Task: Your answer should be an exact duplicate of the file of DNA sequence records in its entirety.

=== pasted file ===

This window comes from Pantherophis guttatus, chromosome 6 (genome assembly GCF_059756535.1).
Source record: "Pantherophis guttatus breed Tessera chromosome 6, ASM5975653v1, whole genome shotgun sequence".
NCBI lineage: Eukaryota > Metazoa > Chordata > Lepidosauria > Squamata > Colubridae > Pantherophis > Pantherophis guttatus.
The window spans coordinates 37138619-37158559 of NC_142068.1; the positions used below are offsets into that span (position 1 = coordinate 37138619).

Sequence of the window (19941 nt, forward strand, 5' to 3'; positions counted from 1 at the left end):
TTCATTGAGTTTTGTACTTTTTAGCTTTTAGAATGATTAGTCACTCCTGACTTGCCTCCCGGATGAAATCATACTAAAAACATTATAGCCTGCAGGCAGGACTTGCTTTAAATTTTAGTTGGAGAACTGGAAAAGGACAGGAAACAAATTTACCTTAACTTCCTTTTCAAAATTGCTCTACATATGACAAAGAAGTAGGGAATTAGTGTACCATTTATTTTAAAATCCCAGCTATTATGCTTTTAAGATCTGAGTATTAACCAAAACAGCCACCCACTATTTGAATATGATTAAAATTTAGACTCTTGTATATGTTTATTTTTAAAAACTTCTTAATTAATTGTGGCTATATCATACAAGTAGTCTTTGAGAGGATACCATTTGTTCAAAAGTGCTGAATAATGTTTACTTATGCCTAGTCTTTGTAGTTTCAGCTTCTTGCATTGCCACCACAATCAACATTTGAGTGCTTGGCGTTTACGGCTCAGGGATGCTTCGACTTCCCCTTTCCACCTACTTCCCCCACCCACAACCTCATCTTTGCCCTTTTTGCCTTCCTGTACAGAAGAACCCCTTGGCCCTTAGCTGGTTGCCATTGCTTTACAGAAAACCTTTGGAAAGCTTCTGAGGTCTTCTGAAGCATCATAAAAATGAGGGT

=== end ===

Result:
This window comes from Pantherophis guttatus, chromosome 6 (genome assembly GCF_059756535.1).
Source record: "Pantherophis guttatus breed Tessera chromosome 6, ASM5975653v1, whole genome shotgun sequence".
NCBI lineage: Eukaryota > Metazoa > Chordata > Lepidosauria > Squamata > Colubridae > Pantherophis > Pantherophis guttatus.
The window spans coordinates 37138619-37158559 of NC_142068.1; the positions used below are offsets into that span (position 1 = coordinate 37138619).

Sequence of the window (19941 nt, forward strand, 5' to 3'; positions counted from 1 at the left end):
TTCATTGAGTTTTGTACTTTTTAGCTTTTAGAATGATTAGTCACTCCTGACTTGCCTCCCGGATGAAATCATACTAAAAACATTATAGCCTGCAGGCAGGACTTGCTTTAAATTTTAGTTGGAGAACTGGAAAAGGACAGGAAACAAATTTACCTTAACTTCCTTTTCAAAATTGCTCTACATATGACAAAGAAGTAGGGAATTAGTGTACCATTTATTTTAAAATCCCAGCTATTATGCTTTTAAGATCTGAGTATTAACCAAAACAGCCACCCACTATTTGAATATGATTAAAATTTAGACTCTTGTATATGTTTATTTTTAAAAACTTCTTAATTAATTGTGGCTATATCATACAAGTAGTCTTTGAGAGGATACCATTTGTTCAAAAGTGCTGAATAATGTTTACTTATGCCTAGTCTTTGTAGTTTCAGCTTCTTGCATTGCCACCACAATCAACATTTGAGTGCTTGGCGTTTACGGCTCAGGGATGCTTCGACTTCCCCTTTCCACCTACTTCCCCCACCCACAACCTCATCTTTGCCCTTTTTGCCTTCCTGTACAGAAGAACCCCTTGGCCCTTAGCTGGTTGCCATTGCTTTACAGAAAACCTTTGGAAAGCTTCTGAGGTCTTCTGAAGCATCATAAAAATGAGGGT